I closed a chapter in my life last week. But, as long as it’s note THE chapter of my life, I guess I’m sort of OK with that. You know, platitude-platitude-life moves on, get over it, when one door closes etc. etc. See, I must be OK because I know all the clichés.
Oh, and as an aside, it isn’t even a ‘big’ chapter. I am still happily ensconced with the lovely Miss W., I live in the same house, I haven’t won the lottery and Max is maintaining bowel regularity.
Anyway, to cut to the chase, the door to the option I had for addictions counseling in this community has now closed. Off-and-on for more than a decade – and at one point as a full-time calling – I have dealt with the wants and needs of substance abusers who want to cease being substance abusers.
It’s too bad, because I enjoyed the work very much. Why I went into it is a long story, but I ended up working with a few souls society (and officialdom especially) doesn’t much want to deal with in a realistic manner.
Addiction is a great equalizer and strikes at all levels of society. I’ve dealt with street-folk and jailbirds; ordinary middle-class men and women; professionals, a glamorous former model, and members of racial and ethnic minorities.
Latterly the group I was primarily counseling was the unemployed, delirious of getting back into the workforce. They, as an option to the rest of their back-to-work program were given access to the counseling offered by me. And I thoroughly liked working with them on a one-on-one basis.
I’ve written before how I came into the business via a sort of backdoor. Having been a teacher and then a journalist I, in 1998, wrote a series of articles for my paper on addiction (and its ravages) within the community. Some time after that I was approached by a local recovery centre to speak to the clientele. From there I went onto the board, and then later took training and qualified as a certified addictions counselor. A tired career in my life wasn’t a bad thing. I like diversification.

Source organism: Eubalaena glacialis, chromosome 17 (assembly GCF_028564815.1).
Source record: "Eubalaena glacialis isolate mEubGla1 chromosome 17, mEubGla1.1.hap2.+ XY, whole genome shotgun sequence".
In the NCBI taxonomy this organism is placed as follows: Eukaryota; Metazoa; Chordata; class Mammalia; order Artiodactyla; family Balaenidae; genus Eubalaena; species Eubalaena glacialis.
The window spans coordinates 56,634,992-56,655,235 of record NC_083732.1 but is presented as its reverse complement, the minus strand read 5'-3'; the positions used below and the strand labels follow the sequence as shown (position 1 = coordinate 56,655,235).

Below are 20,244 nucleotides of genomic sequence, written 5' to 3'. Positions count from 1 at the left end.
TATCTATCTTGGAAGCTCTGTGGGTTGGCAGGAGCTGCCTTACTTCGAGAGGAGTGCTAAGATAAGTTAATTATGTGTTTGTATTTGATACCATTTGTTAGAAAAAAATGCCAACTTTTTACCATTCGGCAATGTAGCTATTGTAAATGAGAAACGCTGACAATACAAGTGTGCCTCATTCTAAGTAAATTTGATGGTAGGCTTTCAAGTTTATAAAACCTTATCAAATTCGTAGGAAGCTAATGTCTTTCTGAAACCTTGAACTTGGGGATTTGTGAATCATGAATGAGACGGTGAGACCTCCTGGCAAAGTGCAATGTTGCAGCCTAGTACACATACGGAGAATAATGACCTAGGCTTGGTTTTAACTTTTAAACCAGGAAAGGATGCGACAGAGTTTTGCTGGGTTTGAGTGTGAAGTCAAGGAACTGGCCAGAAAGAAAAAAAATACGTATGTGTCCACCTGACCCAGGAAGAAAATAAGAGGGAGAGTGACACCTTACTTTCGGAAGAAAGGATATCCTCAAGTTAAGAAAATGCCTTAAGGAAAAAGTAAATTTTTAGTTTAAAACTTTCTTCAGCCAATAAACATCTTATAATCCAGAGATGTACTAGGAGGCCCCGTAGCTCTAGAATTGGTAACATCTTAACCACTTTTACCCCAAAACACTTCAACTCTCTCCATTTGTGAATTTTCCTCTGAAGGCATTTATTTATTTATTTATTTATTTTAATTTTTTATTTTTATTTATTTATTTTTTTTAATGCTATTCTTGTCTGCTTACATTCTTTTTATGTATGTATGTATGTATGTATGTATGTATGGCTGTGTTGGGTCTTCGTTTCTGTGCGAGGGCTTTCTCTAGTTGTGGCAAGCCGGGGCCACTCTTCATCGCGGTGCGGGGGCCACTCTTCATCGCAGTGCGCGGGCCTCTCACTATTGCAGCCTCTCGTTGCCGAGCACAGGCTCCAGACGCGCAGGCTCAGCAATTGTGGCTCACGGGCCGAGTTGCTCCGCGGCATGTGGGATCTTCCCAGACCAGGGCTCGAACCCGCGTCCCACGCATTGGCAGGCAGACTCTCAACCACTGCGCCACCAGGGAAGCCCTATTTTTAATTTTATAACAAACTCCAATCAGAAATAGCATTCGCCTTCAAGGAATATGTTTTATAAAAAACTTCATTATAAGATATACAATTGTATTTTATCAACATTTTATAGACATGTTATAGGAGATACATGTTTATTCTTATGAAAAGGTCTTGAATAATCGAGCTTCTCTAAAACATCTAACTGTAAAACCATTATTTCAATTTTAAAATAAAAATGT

My more recent gig involved working for a private company, but still using the skills I had in place.
Then, last year, the government in its (ha!) wisdom decided that the job-search process should go to another operation in town. Which is fine. Shit happens. However, addictions counseling is not part of the mix with the other operation. It seems that officialdom, true to form, does not see addiction as an impediment to gainful employment as in: “Hey, maybe there is a reason some people cannot get or hold on to a job! And maybe that reason should be addressed, or at least an attempt should be made to address it.”
Such is life and such are politics and such is the pro-forma inability of most governments to look at social issues realistically. The government reaps a fortune from alcohol revenues – our most widely abused and lethal drug in any addiction study – but not a farthing of that revenue is specifically earmarked for helping the addicted and afflicted.
But this government, like most other governments is, to paraphrase Dickens’ Mr. Bumble, “a ass”. Seems to be in the nature of far too many who are attracted to the calling.